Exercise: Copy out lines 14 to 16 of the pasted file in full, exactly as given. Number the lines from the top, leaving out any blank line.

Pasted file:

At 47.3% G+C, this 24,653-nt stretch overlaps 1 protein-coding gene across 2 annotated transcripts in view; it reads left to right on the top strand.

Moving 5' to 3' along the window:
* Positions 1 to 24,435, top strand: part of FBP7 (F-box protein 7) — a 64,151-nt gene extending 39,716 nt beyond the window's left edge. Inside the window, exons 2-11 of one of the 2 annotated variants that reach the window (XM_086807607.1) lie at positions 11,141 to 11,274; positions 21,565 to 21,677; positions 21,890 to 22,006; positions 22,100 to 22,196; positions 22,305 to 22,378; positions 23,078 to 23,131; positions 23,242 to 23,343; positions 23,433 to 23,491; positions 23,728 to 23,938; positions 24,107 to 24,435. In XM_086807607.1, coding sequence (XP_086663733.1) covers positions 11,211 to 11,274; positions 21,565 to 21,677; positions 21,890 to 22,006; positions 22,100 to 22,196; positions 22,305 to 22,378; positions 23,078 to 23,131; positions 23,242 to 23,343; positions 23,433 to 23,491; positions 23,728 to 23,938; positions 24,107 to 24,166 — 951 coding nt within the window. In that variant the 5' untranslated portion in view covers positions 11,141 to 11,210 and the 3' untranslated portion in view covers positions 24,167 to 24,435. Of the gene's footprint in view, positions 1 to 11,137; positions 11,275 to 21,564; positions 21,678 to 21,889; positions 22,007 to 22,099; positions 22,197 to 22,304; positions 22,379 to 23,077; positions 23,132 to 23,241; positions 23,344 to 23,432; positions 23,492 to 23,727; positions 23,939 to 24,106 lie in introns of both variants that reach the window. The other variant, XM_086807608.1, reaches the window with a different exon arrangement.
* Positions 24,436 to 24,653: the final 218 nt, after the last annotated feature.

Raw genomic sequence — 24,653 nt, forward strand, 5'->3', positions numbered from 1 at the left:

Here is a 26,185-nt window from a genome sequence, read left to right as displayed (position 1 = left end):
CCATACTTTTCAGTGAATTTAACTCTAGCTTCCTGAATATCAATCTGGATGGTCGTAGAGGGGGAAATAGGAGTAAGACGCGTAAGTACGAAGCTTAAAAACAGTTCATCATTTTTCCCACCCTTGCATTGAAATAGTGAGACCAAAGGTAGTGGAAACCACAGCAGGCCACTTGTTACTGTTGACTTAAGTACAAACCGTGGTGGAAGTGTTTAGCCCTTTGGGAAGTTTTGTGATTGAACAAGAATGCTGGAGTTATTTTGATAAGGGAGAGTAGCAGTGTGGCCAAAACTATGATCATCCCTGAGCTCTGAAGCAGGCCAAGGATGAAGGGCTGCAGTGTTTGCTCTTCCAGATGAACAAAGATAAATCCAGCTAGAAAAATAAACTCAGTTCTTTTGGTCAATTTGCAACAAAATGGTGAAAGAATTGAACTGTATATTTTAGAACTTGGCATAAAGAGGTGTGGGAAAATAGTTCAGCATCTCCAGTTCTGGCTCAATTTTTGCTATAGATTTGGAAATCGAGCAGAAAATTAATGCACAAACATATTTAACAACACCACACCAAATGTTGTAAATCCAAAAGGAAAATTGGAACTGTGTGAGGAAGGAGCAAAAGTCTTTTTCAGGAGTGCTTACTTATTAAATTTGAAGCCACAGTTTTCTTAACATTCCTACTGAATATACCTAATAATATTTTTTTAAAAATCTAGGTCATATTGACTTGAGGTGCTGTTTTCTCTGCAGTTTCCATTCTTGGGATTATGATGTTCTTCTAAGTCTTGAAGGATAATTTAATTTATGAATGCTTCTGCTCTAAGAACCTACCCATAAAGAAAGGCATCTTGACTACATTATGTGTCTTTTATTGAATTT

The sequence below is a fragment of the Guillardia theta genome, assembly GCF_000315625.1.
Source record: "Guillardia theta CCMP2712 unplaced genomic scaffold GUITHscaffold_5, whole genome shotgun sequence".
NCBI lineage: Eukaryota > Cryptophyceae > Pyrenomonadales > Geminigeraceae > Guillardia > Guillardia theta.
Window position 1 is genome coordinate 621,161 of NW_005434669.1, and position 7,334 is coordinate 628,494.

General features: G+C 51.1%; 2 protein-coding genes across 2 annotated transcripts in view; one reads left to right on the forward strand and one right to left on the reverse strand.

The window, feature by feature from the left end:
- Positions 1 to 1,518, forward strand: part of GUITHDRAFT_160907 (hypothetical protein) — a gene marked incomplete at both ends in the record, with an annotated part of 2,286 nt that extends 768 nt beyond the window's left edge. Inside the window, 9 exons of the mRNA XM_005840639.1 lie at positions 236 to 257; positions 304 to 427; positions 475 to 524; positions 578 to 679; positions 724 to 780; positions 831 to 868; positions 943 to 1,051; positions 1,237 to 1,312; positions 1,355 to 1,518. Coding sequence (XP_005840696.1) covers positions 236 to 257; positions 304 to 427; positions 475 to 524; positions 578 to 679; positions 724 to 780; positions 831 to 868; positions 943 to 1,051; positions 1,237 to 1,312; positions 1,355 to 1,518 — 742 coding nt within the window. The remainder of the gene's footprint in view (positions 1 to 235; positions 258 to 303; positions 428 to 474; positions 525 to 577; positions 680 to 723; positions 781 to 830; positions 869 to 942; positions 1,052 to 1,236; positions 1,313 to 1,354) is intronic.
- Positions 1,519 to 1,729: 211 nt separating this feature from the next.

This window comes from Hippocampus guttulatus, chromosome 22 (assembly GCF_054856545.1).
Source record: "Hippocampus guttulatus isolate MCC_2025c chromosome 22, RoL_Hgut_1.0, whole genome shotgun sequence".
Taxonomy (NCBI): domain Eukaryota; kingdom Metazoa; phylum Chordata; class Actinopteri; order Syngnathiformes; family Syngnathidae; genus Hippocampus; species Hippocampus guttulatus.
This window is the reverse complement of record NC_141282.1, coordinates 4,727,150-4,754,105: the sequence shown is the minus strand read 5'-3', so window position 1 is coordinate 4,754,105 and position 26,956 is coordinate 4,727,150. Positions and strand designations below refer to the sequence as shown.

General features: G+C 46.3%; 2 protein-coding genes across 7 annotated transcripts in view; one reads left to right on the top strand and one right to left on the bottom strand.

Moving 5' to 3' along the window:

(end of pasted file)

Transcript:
- Positions 1 to 1,518, forward strand: part of GUITHDRAFT_160907 (hypothetical protein) — a gene marked incomplete at both ends in the record, with an annotated part of 2,286 nt that extends 768 nt beyond the window's left edge. Inside the window, 9 exons of the mRNA XM_005840639.1 lie at positions 236 to 257; positions 304 to 427; positions 475 to 524; positions 578 to 679; positions 724 to 780; positions 831 to 868; positions 943 to 1,051; positions 1,237 to 1,312; positions 1,355 to 1,518. Coding sequence (XP_005840696.1) covers positions 236 to 257; positions 304 to 427; positions 475 to 524; positions 578 to 679; positions 724 to 780; positions 831 to 868; positions 943 to 1,051; positions 1,237 to 1,312; positions 1,355 to 1,518 — 742 coding nt within the window. The remainder of the gene's footprint in view (positions 1 to 235; positions 258 to 303; positions 428 to 474; positions 525 to 577; positions 680 to 723; positions 781 to 830; positions 869 to 942; positions 1,052 to 1,236; positions 1,313 to 1,354) is intronic.
- Positions 1,519 to 1,729: 211 nt separating this feature from the next.

This window comes from Hippocampus guttulatus, chromosome 22 (assembly GCF_054856545.1).